• Show your students a list of attributes or characteristics that might or might not make a good leader. Let them decide which ones they think are needed to make a good leader and also add their own ideas if they are not on the list.
  • Make a kazoo from a 4½-inch paper tube. Punch a hole one inch from the end of the tube (a toilet tissue tube or a section cut from a paper towel or gift wrap tube}. Fold waxed paper over the end of the tube closest to the punched hole and secure paper with a rubber band. To play the kazoo, hum into the open end of the tube.
  • Use this game for your question and answer time. Give each student a copy of the Jericho Walls game (see Patterns). They may use buttons or pennies as place markers and start at number 1. If they can answer the first question then they move to number 2, etc. Do this until they have all "marched" around Jericho. Use the questions given in the Question section of this lesson or prepare new ones. Just be sure you have enough so that all the children will be able to march around the city once.

    When you have reached the part in your story where the walls of Jericho fall, drop several pieces of the "brick" papers (see Patterns) so it will look like confetti falling. Have the children collect them. You should write questions on about half of the brick papers. The children must answer the questions they have collected or pass them on to a neighbor. This game will help to review the story. Prizes are optional.
  • Make a circle of people to march around Jericho (see Patterns). Enlarge the people to a size that will encircle your city of Jericho. Tape the ends together and move the circle around the city to let the people march.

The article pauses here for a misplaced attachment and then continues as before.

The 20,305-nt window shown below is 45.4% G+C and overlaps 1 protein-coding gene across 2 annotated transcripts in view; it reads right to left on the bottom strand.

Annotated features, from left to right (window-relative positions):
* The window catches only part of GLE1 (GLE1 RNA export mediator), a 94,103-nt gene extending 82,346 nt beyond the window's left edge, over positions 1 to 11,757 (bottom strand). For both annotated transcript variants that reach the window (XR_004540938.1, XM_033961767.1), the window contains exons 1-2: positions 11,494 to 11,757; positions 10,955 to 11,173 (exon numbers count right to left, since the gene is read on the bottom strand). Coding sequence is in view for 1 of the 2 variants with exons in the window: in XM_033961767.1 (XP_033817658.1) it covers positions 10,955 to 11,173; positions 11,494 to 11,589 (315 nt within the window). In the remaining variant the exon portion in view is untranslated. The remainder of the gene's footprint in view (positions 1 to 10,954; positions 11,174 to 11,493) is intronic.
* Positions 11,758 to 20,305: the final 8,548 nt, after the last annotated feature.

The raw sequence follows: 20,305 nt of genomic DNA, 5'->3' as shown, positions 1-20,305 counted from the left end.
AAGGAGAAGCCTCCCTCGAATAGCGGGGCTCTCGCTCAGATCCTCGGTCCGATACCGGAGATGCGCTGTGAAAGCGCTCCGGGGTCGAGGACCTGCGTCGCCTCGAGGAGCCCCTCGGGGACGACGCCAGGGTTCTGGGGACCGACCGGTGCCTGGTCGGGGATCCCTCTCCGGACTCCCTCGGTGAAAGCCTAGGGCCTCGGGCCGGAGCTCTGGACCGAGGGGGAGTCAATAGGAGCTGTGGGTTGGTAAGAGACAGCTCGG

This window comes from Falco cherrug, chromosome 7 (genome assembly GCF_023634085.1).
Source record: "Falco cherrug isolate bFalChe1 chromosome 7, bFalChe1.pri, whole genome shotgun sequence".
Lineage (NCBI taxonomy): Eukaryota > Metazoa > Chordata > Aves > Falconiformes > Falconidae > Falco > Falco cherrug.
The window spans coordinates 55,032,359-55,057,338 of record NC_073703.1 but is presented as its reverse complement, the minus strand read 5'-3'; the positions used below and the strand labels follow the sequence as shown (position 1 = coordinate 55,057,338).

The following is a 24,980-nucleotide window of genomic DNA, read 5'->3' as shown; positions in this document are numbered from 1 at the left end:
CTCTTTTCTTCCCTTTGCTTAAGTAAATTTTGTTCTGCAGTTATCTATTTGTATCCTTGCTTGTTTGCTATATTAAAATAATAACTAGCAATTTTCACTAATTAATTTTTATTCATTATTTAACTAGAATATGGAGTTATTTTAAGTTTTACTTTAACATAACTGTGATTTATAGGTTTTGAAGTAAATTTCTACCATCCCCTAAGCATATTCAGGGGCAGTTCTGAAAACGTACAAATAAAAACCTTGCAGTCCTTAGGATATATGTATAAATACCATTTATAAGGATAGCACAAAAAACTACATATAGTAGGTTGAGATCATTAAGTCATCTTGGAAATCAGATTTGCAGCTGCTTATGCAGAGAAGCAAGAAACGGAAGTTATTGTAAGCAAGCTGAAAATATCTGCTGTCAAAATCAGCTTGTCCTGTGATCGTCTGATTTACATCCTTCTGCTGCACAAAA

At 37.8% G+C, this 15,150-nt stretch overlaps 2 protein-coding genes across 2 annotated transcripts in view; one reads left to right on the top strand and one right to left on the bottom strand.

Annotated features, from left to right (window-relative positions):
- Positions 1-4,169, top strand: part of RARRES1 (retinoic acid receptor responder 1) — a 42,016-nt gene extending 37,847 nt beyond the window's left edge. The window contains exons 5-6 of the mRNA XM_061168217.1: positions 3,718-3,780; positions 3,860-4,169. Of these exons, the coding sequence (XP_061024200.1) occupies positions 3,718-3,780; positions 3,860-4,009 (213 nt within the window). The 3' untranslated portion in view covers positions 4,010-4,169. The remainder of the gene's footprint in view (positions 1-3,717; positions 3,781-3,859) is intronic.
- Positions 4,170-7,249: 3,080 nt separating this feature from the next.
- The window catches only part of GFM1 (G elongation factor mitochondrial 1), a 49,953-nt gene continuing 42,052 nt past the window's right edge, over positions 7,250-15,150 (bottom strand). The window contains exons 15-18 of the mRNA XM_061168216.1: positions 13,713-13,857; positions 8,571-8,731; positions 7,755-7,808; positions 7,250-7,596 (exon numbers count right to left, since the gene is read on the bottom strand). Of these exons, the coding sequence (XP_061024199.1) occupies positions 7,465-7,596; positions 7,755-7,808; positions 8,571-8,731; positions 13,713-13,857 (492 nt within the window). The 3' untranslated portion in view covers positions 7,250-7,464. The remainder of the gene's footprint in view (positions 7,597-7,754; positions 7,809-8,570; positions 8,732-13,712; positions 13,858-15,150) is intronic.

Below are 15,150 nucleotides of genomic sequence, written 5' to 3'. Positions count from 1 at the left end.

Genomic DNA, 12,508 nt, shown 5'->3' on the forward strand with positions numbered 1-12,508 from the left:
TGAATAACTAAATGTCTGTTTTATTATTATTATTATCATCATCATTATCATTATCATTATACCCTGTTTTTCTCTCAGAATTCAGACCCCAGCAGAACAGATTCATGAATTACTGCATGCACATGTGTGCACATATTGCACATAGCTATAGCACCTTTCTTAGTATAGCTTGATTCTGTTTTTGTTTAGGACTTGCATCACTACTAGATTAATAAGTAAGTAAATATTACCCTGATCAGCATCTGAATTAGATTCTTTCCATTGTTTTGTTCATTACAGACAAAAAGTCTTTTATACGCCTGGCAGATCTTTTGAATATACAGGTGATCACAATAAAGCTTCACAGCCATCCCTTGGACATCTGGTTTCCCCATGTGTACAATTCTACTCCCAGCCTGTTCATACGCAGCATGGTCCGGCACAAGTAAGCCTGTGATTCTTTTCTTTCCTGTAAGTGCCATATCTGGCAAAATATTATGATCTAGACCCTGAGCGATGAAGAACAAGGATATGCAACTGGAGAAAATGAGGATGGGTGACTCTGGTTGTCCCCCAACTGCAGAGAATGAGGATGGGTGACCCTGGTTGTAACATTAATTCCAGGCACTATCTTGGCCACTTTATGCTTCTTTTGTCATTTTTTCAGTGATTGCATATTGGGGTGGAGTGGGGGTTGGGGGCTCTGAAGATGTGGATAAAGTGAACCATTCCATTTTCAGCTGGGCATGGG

• See the Preschool section of Lesson 23a (Gideon) to find ideas for making trumpets


  1. How did Joshua get the plan to conquer the city of Jericho?
  2. What would have happened if the Israelites had not obeyed Joshua and had only walked around the city three times?
  3. Why was Rahab and her family saved?
  4. Why do you think that the priests carried the Ark of God before the people?
  5. How do you think the people inside those walls felt when Joshua and all the Children of Israel marched around day after day?
  6. Like Joshua, our ministers are following God's leading. How should we feel about what they teach us to do?
  7. Looking back over last week's lesson, how do you think Joshua felt about his choice to follow God's orders?
  8. God has a Promised Land for us too. What is it and how can we get there?


  • For each of your students, reproduce the finger puppets (see Patterns) onto heavy paper. Cut out the holes for their fingers. Let the children color their puppets. Then they may use them to march around the "Jericho walls."